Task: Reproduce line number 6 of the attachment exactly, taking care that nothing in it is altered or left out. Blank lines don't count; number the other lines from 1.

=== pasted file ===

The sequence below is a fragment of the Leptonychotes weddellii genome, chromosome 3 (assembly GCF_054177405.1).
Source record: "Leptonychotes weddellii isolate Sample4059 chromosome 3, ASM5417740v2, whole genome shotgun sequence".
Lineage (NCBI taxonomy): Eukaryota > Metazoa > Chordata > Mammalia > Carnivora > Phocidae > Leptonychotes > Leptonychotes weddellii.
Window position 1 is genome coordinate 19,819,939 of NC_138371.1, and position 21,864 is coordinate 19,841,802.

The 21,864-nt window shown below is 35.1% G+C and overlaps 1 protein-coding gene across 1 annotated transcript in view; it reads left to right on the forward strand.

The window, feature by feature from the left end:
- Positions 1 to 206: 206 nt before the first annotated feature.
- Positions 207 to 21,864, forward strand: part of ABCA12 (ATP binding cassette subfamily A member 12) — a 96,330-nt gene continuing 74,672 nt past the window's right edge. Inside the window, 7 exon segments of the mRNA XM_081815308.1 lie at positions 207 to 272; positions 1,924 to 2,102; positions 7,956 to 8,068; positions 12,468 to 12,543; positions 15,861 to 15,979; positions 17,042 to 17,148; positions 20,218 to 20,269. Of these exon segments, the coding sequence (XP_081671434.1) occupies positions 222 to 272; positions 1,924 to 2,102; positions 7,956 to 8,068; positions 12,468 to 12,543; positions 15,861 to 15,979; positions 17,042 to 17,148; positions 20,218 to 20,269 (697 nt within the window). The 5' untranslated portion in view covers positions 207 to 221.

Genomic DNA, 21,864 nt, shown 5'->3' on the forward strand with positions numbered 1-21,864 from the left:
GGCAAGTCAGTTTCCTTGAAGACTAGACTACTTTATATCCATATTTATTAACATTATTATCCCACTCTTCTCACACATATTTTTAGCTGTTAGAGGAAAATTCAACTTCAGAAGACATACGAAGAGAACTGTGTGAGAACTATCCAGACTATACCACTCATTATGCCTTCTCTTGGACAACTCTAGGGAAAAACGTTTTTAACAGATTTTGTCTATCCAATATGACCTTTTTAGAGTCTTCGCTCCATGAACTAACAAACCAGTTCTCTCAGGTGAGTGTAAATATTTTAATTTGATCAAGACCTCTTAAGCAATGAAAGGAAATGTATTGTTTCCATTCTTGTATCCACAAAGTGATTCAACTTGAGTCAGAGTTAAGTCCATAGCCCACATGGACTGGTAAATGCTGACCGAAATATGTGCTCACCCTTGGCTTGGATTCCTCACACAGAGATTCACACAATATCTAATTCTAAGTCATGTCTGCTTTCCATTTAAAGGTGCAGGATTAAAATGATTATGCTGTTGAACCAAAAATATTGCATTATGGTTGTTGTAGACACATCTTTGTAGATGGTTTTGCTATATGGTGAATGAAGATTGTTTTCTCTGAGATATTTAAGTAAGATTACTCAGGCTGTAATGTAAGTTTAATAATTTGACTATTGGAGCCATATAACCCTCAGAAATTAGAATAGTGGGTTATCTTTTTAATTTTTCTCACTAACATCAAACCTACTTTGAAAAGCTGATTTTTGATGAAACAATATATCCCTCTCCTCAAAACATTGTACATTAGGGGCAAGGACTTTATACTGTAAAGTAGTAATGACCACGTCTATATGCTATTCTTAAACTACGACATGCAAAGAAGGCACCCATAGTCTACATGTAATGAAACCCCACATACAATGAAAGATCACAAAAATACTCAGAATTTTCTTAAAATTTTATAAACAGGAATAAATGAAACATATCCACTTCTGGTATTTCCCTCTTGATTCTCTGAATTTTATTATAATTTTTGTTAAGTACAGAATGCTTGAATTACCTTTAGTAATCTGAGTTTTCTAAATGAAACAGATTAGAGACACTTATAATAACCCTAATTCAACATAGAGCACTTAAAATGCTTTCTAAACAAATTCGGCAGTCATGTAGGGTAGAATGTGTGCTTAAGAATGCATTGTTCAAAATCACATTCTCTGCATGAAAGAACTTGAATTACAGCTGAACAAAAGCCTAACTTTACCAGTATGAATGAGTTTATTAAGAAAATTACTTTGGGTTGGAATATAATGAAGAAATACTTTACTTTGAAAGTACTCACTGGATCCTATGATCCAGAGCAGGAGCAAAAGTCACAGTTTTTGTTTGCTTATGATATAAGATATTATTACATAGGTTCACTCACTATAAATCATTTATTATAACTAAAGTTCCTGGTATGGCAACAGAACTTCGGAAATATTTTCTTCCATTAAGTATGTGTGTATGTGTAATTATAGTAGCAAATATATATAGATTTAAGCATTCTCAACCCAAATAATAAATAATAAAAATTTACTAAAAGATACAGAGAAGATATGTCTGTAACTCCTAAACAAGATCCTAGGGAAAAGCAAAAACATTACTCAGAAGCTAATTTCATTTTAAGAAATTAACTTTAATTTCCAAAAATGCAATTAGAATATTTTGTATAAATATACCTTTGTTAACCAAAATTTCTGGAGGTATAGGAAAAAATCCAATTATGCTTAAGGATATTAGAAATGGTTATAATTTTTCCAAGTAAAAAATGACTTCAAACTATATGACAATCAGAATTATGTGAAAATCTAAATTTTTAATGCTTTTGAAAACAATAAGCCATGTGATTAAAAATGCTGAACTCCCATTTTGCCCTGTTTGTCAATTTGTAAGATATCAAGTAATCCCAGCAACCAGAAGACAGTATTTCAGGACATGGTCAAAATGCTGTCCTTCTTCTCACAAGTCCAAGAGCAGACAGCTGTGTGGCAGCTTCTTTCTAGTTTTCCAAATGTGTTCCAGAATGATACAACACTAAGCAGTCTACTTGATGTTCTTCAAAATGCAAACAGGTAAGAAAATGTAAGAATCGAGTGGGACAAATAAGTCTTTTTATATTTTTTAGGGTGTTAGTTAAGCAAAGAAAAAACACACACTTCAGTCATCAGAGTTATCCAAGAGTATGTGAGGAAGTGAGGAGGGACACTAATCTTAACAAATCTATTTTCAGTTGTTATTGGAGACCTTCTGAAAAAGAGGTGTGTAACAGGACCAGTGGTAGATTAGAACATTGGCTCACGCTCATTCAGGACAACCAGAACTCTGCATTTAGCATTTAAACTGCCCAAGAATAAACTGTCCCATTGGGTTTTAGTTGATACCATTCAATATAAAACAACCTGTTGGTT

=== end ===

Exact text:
The window, feature by feature from the left end: